How do you respond to failure or mistakes?
If you have viewed your failure as “it was inevitable”, or “there was nothing I could do” or “it was someone else’s fault”, there’s a strong possibility that you could allow anger, bitterness or resentment to grow inside, and be destined to repeat the same mistake again. If we live on the defensive, like King Saul in 1st Samuel, justifying ourselves and our actions, it’s hard to learn the lessons.
In particular, when we look at King Saul, we find someone who never takes responsibility for his mistakes – I didn’t keep the animals alive, the people did. I only did it because the people pressured me to do it. And more so, his “repentance”, if you can call it that, seems to have no interest in the cause (or why he really did it) and therefore no cure for it! One of the beauties of poor decision making is that if you can identify the cause of your weakness, you can make better decisions in the future.
“A mistake repeated more than once is a decision.”
“Those who fail to learn from history are doomed to repeat it.”
Or you can choose to learn from this, growing wiser and making better decisions in the future. We can look at why we failed and when we failed. We may have to follow back a chain of events to get to that first decision that set us up on the wrong path. The decision we put off when we should have made a choice.
But when we admit our failures, we conquer pride. There’s possibilities of change.
We read in Isaiah 9, verse 2 earlier:
“ºThe people who walked in darkness have seen a a great light; those who lived in a land of deep darkness on them light has shined.”
Now, it’s true that the process of learning, picking yourself up, dusting yourself off and getting back into the game may be painful. I never promised that it wouldn’t hurt a little! But I’m saying it will be worth it! The kid on the bike may have grazed his knees, those of you who are still working out and getting fit as part of your 2017 resolutions are still feeling the pain in your muscles as you train!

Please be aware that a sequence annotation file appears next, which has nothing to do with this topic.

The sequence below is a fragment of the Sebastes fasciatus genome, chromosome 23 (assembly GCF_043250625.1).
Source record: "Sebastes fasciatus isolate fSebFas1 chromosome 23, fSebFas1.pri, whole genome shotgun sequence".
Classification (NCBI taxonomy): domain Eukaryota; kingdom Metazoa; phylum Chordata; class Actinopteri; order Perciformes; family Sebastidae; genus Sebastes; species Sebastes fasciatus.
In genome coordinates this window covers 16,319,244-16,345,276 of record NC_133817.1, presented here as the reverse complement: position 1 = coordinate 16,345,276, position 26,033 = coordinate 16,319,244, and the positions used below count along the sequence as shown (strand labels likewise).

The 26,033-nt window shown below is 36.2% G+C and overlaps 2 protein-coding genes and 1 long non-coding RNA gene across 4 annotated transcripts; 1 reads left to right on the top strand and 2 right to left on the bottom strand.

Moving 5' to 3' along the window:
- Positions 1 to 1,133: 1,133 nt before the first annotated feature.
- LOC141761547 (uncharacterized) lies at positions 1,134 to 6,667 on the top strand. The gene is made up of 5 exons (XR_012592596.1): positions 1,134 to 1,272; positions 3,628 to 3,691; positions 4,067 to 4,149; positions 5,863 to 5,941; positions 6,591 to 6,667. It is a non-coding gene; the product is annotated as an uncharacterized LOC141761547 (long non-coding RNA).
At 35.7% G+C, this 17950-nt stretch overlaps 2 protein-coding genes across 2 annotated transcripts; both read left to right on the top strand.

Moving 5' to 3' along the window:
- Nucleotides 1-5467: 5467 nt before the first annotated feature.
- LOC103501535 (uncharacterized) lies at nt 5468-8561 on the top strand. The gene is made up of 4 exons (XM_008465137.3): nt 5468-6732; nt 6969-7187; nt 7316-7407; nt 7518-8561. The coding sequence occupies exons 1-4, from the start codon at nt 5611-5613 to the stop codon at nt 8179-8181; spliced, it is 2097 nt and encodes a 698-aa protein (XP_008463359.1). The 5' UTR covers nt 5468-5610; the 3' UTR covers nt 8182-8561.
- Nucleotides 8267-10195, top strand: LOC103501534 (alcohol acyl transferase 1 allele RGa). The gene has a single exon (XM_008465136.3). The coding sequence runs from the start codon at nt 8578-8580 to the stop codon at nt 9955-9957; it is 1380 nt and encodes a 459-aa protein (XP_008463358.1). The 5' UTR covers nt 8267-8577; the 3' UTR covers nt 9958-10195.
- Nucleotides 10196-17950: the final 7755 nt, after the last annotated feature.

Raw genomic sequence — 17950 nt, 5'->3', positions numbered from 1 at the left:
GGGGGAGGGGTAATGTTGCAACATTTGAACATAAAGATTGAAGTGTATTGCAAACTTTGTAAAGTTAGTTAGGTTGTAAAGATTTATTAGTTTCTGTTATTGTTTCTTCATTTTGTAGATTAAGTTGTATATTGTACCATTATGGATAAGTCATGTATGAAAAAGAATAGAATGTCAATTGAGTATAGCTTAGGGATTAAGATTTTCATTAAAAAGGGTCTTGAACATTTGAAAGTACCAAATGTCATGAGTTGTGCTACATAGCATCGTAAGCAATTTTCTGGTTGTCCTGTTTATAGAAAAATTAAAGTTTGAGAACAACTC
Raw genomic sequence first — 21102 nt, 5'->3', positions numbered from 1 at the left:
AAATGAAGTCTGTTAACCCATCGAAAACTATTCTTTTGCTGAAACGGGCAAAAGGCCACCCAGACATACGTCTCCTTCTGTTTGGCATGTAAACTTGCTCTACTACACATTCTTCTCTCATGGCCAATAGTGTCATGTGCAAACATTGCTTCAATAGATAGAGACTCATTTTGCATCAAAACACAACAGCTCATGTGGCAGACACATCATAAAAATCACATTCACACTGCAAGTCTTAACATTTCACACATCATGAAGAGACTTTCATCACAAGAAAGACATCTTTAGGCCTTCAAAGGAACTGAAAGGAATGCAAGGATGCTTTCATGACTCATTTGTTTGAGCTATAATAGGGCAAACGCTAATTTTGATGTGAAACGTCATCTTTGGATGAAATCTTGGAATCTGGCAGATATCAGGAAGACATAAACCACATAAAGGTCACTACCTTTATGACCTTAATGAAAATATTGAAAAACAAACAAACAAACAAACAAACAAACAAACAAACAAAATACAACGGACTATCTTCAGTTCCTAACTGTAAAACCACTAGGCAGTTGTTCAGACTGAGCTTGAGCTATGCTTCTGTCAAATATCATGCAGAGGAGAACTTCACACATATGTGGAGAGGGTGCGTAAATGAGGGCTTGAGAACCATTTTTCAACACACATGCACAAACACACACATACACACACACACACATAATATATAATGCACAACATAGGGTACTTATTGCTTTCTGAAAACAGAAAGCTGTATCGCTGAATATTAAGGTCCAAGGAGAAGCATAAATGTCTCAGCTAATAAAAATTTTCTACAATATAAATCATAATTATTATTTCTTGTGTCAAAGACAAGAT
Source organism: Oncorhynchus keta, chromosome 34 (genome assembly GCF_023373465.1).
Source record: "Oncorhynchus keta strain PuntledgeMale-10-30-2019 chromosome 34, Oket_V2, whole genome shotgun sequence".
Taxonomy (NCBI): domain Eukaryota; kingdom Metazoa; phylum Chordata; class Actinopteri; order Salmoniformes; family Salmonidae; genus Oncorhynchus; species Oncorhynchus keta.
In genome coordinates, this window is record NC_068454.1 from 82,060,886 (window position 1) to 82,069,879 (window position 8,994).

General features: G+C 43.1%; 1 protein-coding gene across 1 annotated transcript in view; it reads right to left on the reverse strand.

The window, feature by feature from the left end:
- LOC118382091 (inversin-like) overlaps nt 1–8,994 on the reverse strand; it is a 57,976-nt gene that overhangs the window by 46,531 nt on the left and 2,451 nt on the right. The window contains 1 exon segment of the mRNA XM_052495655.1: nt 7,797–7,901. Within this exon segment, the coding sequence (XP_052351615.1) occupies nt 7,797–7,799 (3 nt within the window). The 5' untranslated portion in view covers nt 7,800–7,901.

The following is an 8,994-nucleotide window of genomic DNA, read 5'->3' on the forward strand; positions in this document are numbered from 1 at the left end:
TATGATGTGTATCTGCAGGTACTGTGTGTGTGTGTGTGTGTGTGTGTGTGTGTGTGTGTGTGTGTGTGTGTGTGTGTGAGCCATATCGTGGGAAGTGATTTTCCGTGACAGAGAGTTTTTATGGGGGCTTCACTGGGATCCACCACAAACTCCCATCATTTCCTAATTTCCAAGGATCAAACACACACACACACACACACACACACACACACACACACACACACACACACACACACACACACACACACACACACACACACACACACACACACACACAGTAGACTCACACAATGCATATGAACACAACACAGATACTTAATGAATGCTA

Hebrews 12, verses 11 to 13 remind us:
“All discipline for the moment seems not to be joyful, but sorrowful; yet to those who have been trained by it, afterwards it yields the peaceful fruit of righteousness. Therefore, strengthen the hands that are weak and the knees that are feeble, and make straight the paths for your feet…”
Become more like Christ will stretch you – and stretching will take you outside of your comfort zone. It’s going to be uncomfortable and sometimes even painful. God uses everything in our lives to transform us into the people He means for us to be – mistakes and failures should be responded to as learning experiences, rather than being considered character traits. It’s not who you are – it’s what you did or what happened to you.
There is always a third way – avoidance
Some people will do anything not to fail, even doing nothing. The person who does nothing will certainly not fail… they risk nothing. But there is no gain, no lesson, no wisdom to be gained in sitting on the sidelines! They become just like the servant in Matthew 25 that hid his talents in the ground, well at least I’ll still have them!
They say that the only thing worse than a quitter is the man that is afraid to begin! Achieving low aims, low goals, can be a greater failure than aiming for a higher target, and missing! You will always miss 100% of the shots what you fail to take!
Have you ever heard anyone say: “I achieved everything I have because I am a perfectionist.”? Probably not! That’s because it’s not until you are free to fail that you are free to succeed and do greater things!
I want to close this morning with the analogy of an acorn. When an acorn looks at itself and the possibilities that life offers, it may see itself just as an acorn, or it may dream of one day becoming an oak tree. So you take that acorn, and you throw it in the ground, maybe you put a little dirt over it. It’s not very nice to have dirt thrown on you!
That acorn may choose that it’s not willing to change, and it’s not willing to let go of being an acorn. But in order to become an oak tree, that acorn needs to die! It has to die to its littleness and smallness and embrace the idea that God gave it the divine possibility of becoming a great oak. But becoming a great oak means letting go of what it is right now. Being willing to let God transform it into something completely new and different.
You can either choose to hold onto and embrace who you are today and your ideas of what you are, or you can embrace the vision that God has of who he would have you be, letting go of what you are today, risking failure in order to learn, moving outside of your comfort zone, and taking a chance of becoming that strong oak that God envisions you being.